Ask the Editor: Where to Eat Spanish Tapas (and Buy Spanish Wines)?

Back home in Boston, this traveler wants to rediscover the flavors of Spain.

Welcome to Ask the Editor, Boston magazine’s new dining advice column. Need a restaurant recommendation? Ask a pro.

Taberna de Haro

Straight Law, the bar inside Taberna de Haro, serves up tapas such as tortilla española and bread with romesco sauce alongside a huge, award-winning Spanish wine list and excellent sherry cocktails. / Photographs by Chelsea Kyle for “Prime Bar-Dining Spots


I recently returned from Spain, where in addition to the tradition of siesta, I fell in love with the local food and wine. What are the best places to find Spanish tapas (even better: take me to the pintxos) in the Boston area? Similarly, do you have any wine shop recs for someone looking to stock up on rioja, verdejo, tempranillo, etc.?


Ah, welcome back to hot and muggy Boston. Nothing can truly compare to the joy of discovery one finds on a European adventure. But with the following recommendations, I hope to give you some options to relive those memories—or, at the very least, places where you can brag to your friends about how everything here compares to Barcelona, Madrid, the Basque Country, or wherever else you were lucky enough to visit and nap in.

First up: Clearly you must go to Toro. Chefs Ken Oringer and Jamie Bissonnette’s first coproduction, the South End tapas joint is my (and so many others’) perennial pick for Barcelona-style grazing. It’s always crowded and only takes reservations during brunch and lunch, but it’s worth setting aside an evening to wait for a table for a barrage of pan con tomate, pimentos del Padrón, and ostras on the half-shell with passionfruit mignonette. For larger meals, don’t miss everybody’s favorite grilled street corn, the Mediterranean octopus, or, if you enlist a couple friends, a big tray of the famous Valencia-style paella. The restaurant group’s wine director Jodie Battles has a fully Spanish selection here, too. (1704 Washington St., South End, Boston, 617-536-4300,

Another classic option: Taberna de Haro, which coincidentally celebrated its 20th anniversary this past weekend. Across those two decades, owner, chef, and sommelier Deborah Hansen has built up one of the country’s largest all-Spanish wine lists with more than 300 bottles—her program is consistently recognized by Wine Spectator, and earned a James Beard award nomination in 2018, too. The tapas menu is loaded with familiar Spanish dishes, from saffron and salt-cod balls and stuffed piquillo peppers; and larger plates like orange-scented rabbit with olives and Marcona almonds, and chorizo braised a la sidra (cider). Reserve a table, or pull up a stool at the Straight Law bar to pick Hansen’s brain about her favorite bites, wines, sherries, and gins. (999 Beacon St., Brookline, 617-277-8272,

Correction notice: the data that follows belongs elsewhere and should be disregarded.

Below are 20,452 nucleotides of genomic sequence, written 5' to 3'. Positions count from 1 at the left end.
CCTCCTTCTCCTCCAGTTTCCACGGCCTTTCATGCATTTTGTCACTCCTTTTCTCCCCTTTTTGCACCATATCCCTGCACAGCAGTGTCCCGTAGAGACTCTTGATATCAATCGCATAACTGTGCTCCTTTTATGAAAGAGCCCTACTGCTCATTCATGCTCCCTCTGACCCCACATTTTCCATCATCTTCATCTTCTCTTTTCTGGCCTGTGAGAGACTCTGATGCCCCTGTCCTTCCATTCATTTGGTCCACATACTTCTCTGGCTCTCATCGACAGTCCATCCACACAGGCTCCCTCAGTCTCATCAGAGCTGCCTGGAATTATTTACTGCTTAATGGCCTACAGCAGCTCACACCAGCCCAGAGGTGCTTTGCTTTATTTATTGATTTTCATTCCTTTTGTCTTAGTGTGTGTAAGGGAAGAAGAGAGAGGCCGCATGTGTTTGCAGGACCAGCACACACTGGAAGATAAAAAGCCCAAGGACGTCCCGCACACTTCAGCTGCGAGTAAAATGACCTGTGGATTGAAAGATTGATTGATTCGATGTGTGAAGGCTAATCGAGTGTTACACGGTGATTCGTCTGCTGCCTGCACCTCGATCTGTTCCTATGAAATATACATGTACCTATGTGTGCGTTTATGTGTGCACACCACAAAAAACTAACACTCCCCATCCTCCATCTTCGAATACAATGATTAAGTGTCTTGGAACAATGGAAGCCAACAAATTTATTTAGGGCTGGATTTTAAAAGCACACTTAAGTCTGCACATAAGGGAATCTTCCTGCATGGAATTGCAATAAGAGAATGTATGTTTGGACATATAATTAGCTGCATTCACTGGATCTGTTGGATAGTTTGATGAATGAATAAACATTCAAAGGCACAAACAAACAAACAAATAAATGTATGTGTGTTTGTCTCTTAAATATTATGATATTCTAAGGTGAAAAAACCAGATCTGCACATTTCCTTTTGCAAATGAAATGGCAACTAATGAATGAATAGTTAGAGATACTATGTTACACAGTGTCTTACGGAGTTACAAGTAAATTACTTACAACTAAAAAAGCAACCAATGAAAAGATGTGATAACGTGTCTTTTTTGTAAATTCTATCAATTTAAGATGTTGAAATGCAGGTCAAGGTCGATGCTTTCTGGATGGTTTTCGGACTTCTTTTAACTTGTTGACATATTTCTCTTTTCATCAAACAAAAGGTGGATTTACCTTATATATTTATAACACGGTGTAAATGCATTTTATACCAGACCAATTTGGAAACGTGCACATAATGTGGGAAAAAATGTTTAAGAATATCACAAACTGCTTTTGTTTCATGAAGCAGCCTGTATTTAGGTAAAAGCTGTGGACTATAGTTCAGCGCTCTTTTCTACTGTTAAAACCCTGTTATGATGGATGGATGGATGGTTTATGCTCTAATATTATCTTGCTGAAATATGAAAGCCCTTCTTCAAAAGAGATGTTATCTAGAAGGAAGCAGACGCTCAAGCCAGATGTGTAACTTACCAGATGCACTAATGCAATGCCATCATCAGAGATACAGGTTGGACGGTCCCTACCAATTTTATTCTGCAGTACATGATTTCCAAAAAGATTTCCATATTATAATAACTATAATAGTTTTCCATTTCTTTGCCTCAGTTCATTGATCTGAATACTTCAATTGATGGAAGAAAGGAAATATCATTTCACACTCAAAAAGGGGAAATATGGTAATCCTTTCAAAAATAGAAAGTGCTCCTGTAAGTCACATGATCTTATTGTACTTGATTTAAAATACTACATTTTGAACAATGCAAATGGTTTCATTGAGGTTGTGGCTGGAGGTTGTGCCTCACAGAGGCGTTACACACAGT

Tres Gatos is another must-visit for you. The quirky spot houses (it’s literally a house) a record and bookstore, and one of Jamaica Plain’s best restaurants. Chef Stephen Marcaurelle has selections of pintxos and tapas—everything from crispy purple patatas bravas with hazelnut romesco, to seared scallops salt cod espuma—plus charcuterie, Spanish-style cheeses, and paella. The beloved local haunt also has a some magically cozy seating on a small, garden-like patio out front. (470 Centre St., Jamaica Plain, 617-477-4851,

And now for some thoughts on a few newish, less traditional love notes to Spanish tapas bar culture. Tracy Chang of Pagu was seriously inspired by her time in the Basque Country, so croquetas, tortillas Española (during Saturday brunch), funky ciders, and gin and tonics sidle up next to the chef’s signature ramen, fried rice, and bao buns. The latest cozy wine bar, Nathálie, from the team behind Haley.Henry isn’t necessarily going for “Spanish wine bar,” but if the dining style-shoe fits: Chef David Cavilla’s menu has montaditos (small Spanish-style sandwiches), bone marrow with anchovy and bread, and more. And in Watertown, you’ll find shareables like marinated olives, mushrooms in escabeche, and wood-roasted Spanish octopus at La Bodega. Chef Gabriel Bremer’s new restaurant is inspired by his wife’s native Uruguay, but part of that history is Basque-style small plates and Spanish wines and sherries. Plus the unique space’s barreled ceilings and other rustic design elements make you feel like you’re truly transported, jaunt to Watertown aside.

As for your second inquiry: Social Wines in South Boston is a great shop full of smart people to answer any and all wine questions. I, in fact, asked Social’s Eileen Elliot this one on your behalf, and confirms her shop has a large selection of reds and whites spanning the Iberian peninsula. She also heartily recommends the shelves at Dave’s Fresh Pasta, which has a “small but well curated” selection. “The real deal.” She also recommends reading the back of bottles you like to find out the importer, and following companies like Jose Pastor Selections, Selections de la Viña, and others. “They are truly making the best and most authentic Spanish wine available to us at all price points.”

I also asked Toro’s Jodie Battles where she shops, and she suggests Streetcar Wines—conveniently located near Tres Gatos—and Wine Press Brookline, conveniently nearby Taberna de Haro, and with a second location headed soon for to the same building as Nathálie. Battles says Streetcar and Wine Press are also staffed by knowledgeable folks, and “both have awesome selections including a mix of iconic, classic/historic producers, like Lopez de Heredia, as well as fun, new and oftentimes natural or biodynamic ones like Bernabeleva, Microio, etc.”

May you continue exploring with your taste buds, even here at home. ¡Salud!